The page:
In a first for the world, an animal sanctuary in the Democratic Republic of Congo (DRC) is facing demands for ransom money after kidnappers abducted three of its baby chimpanzees.
According to CNN, kidnappers broke into the Young Animal Confiscated in Katanga sanctuary around 3am on September 9. They took three of the five baby chimpanzees that were rescued earlier this year, Franck Chantereau, founder of the sanctuary, told the outlet. He also added that he found the other two apes hiding in the kitchen. The kidnapped chimps are named Cesar, Hussein and Monga.
"This is the first time in the world that baby apes were kidnapped for ransom," Mr Chantereau said.
The founder of the sanctuary informed that after the chimps were abducted, his wife received three messages and a video of the animals from the kidnappers. "They told us that they had planned to kidnap my children because they were supposed to come here on vacation. But they didn't come so the kidnappers took these three babies hostage and demanded a large amount of ransom from us," Mr Chantereau told CNN.
The kidnappers claimed to have drugged the chimps and threatened to hurt them if the ransom wasn't paid. However, Mr Chantereau said that it is "impossible" for the sanctuary to pay the money. "Not only do we not have the money, but you need to understand that if we go their way, they could very well do it again in two months, and also we have no guarantee that they will return the baby to us," he said.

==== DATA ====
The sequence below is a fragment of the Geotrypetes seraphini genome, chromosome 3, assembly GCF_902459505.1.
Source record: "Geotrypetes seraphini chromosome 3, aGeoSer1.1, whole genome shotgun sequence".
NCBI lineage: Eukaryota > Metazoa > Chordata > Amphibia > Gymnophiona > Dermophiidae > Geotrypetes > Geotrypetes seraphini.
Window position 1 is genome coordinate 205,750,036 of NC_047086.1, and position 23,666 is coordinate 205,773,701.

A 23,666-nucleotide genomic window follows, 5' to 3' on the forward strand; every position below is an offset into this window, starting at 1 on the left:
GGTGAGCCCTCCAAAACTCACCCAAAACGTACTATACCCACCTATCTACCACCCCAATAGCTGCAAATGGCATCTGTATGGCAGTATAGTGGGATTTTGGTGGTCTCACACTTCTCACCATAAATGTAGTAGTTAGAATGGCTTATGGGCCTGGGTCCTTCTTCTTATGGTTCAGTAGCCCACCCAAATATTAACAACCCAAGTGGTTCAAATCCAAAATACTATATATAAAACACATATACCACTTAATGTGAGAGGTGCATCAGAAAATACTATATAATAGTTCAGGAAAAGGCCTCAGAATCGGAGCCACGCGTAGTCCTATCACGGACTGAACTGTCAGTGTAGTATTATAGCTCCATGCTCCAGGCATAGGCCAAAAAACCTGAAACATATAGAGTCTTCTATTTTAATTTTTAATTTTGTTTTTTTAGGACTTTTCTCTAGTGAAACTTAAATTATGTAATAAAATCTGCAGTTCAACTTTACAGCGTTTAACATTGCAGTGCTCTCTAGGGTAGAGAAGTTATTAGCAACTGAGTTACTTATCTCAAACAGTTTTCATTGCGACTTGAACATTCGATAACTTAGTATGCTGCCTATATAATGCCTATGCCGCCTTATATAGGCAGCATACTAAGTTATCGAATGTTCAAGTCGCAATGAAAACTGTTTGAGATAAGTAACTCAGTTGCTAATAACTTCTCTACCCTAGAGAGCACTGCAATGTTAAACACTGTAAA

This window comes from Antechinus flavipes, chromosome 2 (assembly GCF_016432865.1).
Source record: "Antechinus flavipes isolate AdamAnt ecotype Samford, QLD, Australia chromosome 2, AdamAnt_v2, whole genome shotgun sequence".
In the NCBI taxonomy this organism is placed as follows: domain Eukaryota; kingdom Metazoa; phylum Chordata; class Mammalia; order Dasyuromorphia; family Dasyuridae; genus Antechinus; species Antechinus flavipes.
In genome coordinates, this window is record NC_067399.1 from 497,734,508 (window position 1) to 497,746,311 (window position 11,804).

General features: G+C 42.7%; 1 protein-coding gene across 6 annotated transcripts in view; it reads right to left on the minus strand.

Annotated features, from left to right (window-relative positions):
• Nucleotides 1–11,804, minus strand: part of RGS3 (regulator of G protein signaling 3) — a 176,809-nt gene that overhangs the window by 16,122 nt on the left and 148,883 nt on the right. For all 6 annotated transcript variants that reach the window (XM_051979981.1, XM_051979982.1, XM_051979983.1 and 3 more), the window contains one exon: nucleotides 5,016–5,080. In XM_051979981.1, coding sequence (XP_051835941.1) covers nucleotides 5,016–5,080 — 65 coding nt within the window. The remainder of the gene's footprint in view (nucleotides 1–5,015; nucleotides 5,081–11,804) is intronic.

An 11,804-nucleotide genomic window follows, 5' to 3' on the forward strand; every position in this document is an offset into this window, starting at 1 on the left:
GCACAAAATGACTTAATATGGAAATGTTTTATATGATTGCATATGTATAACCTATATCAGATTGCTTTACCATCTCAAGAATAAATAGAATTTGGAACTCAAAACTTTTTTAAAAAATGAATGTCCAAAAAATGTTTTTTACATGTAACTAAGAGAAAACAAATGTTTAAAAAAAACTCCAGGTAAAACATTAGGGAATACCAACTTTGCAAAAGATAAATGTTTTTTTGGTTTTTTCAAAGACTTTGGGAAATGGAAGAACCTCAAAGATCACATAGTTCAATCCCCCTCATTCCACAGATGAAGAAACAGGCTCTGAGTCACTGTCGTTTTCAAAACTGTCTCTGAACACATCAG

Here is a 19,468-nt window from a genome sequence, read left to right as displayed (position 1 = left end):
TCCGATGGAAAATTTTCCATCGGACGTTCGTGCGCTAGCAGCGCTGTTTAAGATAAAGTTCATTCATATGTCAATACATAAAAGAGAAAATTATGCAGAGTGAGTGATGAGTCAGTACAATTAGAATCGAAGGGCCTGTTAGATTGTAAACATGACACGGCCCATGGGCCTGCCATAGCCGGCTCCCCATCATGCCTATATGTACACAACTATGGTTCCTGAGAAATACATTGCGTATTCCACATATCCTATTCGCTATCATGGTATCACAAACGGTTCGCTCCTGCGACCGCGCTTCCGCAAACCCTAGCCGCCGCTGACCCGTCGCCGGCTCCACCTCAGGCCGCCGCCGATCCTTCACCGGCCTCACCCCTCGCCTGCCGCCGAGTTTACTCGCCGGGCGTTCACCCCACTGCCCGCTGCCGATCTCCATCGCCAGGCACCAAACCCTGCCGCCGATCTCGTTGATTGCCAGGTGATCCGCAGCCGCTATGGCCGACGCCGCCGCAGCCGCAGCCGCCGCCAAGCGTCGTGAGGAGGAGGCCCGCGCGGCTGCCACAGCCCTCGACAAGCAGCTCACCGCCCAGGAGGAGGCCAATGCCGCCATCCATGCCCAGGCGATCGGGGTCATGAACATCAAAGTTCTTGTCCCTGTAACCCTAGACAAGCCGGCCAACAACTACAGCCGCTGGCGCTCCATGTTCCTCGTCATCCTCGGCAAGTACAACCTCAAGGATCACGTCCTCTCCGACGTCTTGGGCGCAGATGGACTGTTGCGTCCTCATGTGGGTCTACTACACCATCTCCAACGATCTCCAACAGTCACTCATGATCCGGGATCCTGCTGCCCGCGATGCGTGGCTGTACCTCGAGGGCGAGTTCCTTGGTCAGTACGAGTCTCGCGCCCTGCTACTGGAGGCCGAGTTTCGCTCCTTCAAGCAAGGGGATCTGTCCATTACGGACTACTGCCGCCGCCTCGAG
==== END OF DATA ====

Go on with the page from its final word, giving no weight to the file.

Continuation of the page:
Mr Chantereau is also concerned that if he gives in to the kidnappers' demands then it would open the door to further abductions. "There are 23 sanctuaries across the continent doing this. If we pay the ransom, it could set a precedent and it could give ideas to others, so we must be extremely vigilant," he said.
Separately, speaking about the incident, Michel Koyakpa, media adviser to DRC's environment minister, said that the act was "inhumane and unnatural" and that they will not give in to the kidnappers' demands.
The authorities are still investigating and trying to identify the kidnappers, in the hope of finding them in the coming days or weeks, Mr Koyapka told CNN. The kidnap is the "first of its kind in the history of the DRC," he added.